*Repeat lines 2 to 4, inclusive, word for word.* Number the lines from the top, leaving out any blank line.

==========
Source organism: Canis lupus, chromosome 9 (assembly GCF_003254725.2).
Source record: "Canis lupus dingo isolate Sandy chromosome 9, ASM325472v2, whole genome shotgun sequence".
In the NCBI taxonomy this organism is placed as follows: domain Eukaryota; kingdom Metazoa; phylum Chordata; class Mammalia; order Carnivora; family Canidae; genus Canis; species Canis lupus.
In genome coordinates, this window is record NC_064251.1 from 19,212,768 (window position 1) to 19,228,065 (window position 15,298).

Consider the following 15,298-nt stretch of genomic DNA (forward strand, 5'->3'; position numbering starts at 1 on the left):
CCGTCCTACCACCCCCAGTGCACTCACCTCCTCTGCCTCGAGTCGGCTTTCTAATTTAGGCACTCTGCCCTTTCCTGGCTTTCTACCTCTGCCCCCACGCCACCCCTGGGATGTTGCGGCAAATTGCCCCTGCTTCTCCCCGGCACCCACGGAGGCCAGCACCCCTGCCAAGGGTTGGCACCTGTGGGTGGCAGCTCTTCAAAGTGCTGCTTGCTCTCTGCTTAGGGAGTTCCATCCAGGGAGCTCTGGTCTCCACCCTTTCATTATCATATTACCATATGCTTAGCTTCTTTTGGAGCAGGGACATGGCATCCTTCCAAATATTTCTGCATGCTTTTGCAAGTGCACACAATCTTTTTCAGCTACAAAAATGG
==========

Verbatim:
Source record: "Canis lupus dingo isolate Sandy chromosome 9, ASM325472v2, whole genome shotgun sequence".
In the NCBI taxonomy this organism is placed as follows: domain Eukaryota; kingdom Metazoa; phylum Chordata; class Mammalia; order Carnivora; family Canidae; genus Canis; species Canis lupus.
In genome coordinates, this window is record NC_064251.1 from 19,212,768 (window position 1) to 19,228,065 (window position 15,298).